Gardens Don’t ‘Launch’

It’s kind of funny to think about how small we are.

Our little church got its start in pancake breakfasts. We sketched out a common vision in a living room over soup and sandwiches last fall. We began worshipping every week in a different living room in the winter. And we moved to an ‘upper room’ in a quiet downtown in the spring. No signs indicated that *this is, in fact, where we meet*. No website. I even forgot the password to our Twitter account—so no tweets. Really, just a Facebook page and (isn’t this funny when you think about it?) an ‘Event’–a new one, with new invitees–for every service. 7 months worth of them.

I’ve always thought the typical church planting metaphor of “Launching” was an odd one. It’s church planting, right? Why are we mixing agricultural-pastoral metaphors with those of aeronautics and space travel? A successful launch requires lots of rocket fuel. A fruitful garden requires rich soil and sunlight. We’re planting, watering, pruning, fertilizing — and as God pleases, we’re growing and bearing fruit. Any expansion of our garden has come from others finding the soil fertile and the sunlight adequate.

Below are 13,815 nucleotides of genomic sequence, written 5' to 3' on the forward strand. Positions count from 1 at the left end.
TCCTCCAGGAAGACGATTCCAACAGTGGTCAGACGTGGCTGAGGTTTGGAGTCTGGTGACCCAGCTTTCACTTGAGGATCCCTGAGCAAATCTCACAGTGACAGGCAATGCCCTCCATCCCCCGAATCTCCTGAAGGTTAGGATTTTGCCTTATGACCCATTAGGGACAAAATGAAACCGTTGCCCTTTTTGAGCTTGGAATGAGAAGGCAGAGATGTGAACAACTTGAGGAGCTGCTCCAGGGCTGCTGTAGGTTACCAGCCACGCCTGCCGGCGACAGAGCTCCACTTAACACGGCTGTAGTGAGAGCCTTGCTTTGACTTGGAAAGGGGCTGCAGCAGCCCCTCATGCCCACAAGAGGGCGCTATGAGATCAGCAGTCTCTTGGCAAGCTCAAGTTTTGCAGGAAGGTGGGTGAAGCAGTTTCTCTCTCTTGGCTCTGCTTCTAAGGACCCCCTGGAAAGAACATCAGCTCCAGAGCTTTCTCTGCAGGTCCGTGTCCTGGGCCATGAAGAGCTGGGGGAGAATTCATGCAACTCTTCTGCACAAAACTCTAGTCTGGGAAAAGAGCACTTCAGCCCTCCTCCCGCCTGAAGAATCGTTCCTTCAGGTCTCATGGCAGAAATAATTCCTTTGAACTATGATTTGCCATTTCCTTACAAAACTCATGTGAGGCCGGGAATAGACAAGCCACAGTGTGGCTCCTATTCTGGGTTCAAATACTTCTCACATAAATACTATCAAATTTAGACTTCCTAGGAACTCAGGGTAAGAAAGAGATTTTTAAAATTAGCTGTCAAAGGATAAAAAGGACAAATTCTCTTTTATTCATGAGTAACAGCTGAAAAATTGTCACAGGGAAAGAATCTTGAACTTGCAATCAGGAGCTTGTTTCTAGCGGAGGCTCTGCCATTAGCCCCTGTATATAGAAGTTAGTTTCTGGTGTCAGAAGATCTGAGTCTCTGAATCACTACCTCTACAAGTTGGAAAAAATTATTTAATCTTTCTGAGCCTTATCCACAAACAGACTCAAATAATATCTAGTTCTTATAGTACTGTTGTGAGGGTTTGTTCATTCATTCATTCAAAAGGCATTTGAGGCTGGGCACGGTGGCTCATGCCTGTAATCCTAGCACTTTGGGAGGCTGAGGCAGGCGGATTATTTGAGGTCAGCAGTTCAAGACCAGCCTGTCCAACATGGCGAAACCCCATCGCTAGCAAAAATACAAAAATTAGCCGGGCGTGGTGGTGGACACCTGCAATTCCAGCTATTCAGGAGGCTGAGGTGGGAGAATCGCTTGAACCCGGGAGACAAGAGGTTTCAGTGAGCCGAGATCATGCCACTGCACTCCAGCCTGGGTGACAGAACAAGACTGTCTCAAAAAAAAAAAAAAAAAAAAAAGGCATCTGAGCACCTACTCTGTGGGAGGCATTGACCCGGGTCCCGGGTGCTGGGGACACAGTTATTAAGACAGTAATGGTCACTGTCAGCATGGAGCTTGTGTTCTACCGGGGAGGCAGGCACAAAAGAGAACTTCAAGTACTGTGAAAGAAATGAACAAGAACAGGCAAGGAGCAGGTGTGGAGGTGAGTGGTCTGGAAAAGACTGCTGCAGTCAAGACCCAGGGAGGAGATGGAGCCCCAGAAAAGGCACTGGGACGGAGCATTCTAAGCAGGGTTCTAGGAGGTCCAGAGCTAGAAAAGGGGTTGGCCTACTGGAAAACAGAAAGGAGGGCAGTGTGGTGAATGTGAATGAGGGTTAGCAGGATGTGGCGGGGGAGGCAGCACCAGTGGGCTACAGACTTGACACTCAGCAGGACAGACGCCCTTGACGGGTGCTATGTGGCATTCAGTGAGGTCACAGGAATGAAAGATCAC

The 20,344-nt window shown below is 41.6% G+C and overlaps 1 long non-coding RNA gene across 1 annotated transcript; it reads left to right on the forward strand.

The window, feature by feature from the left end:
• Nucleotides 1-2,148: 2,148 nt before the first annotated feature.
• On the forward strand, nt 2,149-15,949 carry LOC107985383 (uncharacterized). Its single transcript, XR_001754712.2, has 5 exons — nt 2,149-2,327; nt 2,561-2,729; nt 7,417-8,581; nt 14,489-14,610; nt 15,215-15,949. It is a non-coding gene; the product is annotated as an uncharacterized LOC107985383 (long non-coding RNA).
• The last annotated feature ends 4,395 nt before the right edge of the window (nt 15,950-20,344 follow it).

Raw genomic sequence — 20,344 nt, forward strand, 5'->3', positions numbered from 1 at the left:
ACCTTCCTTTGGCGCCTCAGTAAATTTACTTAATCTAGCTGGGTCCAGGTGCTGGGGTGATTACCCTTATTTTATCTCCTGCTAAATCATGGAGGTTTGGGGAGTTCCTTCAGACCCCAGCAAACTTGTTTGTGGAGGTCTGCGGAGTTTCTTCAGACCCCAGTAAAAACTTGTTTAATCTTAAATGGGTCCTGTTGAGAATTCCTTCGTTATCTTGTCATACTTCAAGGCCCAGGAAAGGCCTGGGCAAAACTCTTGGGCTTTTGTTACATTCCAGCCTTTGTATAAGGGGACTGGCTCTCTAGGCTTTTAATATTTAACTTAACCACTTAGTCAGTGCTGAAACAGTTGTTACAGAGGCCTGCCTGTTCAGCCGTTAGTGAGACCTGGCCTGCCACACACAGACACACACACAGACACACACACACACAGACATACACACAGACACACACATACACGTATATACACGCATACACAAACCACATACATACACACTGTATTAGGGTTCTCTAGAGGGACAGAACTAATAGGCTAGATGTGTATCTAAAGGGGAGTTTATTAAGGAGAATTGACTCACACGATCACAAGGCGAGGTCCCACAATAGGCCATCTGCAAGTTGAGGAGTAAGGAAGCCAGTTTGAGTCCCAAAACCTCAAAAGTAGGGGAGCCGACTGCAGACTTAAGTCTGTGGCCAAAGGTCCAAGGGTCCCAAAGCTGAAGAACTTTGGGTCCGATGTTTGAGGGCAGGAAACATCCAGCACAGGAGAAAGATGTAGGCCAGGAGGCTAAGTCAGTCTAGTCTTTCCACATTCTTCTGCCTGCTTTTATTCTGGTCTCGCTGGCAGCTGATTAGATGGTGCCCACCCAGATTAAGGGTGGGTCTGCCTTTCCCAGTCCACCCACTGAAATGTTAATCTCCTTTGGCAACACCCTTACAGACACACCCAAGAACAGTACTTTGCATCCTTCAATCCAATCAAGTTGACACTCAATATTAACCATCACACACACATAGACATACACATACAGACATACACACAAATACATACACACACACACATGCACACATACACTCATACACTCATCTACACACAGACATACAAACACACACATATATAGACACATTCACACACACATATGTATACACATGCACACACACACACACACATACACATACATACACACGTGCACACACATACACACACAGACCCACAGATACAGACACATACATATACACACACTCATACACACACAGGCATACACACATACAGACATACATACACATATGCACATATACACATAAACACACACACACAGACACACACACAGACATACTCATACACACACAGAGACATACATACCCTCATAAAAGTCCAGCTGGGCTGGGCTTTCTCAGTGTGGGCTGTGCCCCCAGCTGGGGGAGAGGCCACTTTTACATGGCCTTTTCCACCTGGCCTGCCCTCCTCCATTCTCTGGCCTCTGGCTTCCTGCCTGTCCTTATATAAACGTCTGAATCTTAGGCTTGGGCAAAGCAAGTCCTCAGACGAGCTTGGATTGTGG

This fall we have a chance to till a few new rows in our garden. We’ll talk with Winthrop University students at Convocation, inviting them to put down some roots with us. We’ll also begin having weekly morning worship in September, welcoming folks who need some ante-meridiem sunlight.

And yes, we’ll have some signs and a website. But we’ll still be a garden.

When a satellite launches, when a shuttle has a catastrophic explosion, or when a telescope sends back exotic photos, NASA makes the front page. You can put a lot of fuel and expensive technology into a risky, flashy ‘launch’. But, day after day, people need a steady diet full of fruits and vegetables.



3 thoughts on “Gardens Don’t ‘Launch’

  1. Pingback: Be An Upper Room « Gardens Don't Launch

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